“Our people are very lucky to be here,” says Albert White Hat Sr. He has lived through a time when Indians were sent to boarding schools and were not permitted to practice their own rituals. Although the Lakota people can practice their beliefs openly once again, things have changed and old ways have been forgotten. As a teacher at Sinte Gleska University in South Dakota, White Hat seeks to preserve the link the Lakota people have with their past. In Life’s Journey—Zuya, White Hat has collected and translated the stories of medicine men, retaining the simplicity of their language so as not to interpret their words through a Western lens. This is Zuya, oral history that is lived and handed down over the generations.
White Hat also shares stories from his own experience. Using anecdotes he shows not only how the Lakota lifestyle has been altered but also how Lakota words have begun to take on new meanings that lack their original connotations and generate a different picture of Lakota philosophy. Language, interwoven with history, tells the people where they came from and who they are. By gathering the traditions and ceremonies in a single volume, with the history of how they evolved, he has secured the meaning of these practices for futre generations. Filled with warmth and humor, Life’s Journey—Zuya is an enjoyable and enlightening read.
Born and raised on the Rosebud Sioux Reservation in South Dakota, Albert White Hat Sr. has lived there his entire life, teaching in the Lakota Studies Department at Sinte Gleska University for more than 25 years. As the grandson of Chief Hollow Horn Bear and member of the Aske Glu wipi i tiospaye, he continues to promote education and awareness for his people in the 21st century while maintaining a traditional way of life. Life’s Journey—Zuya is his second book, following Reading and Writing the Lakota Language (The University of Utah Press, 1999).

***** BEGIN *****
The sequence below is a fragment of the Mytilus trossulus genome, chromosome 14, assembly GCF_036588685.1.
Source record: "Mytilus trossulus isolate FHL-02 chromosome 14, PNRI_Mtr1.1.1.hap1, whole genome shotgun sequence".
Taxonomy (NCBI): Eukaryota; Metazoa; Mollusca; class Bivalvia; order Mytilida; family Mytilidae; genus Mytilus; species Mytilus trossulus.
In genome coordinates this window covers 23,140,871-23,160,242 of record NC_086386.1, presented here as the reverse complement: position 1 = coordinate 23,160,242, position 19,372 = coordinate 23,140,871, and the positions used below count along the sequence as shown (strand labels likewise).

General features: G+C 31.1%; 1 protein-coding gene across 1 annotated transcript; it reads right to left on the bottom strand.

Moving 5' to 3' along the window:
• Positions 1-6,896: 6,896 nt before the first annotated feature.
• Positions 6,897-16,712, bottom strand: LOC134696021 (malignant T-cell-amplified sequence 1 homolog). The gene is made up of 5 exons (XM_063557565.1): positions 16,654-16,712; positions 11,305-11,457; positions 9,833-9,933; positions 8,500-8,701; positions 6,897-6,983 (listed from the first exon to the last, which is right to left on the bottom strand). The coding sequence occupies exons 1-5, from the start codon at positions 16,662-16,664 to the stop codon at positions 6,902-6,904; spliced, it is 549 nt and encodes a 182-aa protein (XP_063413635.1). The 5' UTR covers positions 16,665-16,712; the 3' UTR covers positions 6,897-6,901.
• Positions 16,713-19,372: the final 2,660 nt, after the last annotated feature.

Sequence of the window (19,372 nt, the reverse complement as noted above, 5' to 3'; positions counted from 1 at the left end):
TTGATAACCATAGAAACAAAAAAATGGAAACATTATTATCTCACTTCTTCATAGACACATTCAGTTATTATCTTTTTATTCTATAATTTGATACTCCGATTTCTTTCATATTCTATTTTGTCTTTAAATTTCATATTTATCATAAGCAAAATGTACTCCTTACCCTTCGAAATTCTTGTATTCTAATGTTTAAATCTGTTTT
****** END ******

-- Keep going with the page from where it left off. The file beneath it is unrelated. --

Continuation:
John Cunningham lives in Boulder, Colorado, with his wife, Cindy, and his daughter, Catherine. He is an avid hiker and is happiest outdoors.
“Significant . . . both as a religious study and a historical study. It is much more accessible than most other books on this topic.”—Tom Grayson Colonnese, University of Washington
“Immeasurably valuable. Its narrative text is anecdotal in style and presentation, it puts you within the locale or setting very directly, and the sounds, sights, conversation, and activities are experienced intimately. I feel and sense Lakota people and others have been waiting for ages for this book. I personally have. With his talent and indigenous sense of scholarship, Albert has composed a book that will go a long way to setting the record straight on indigenous knowledge as a whole.”—Simon J. Ortiz, Arizona State University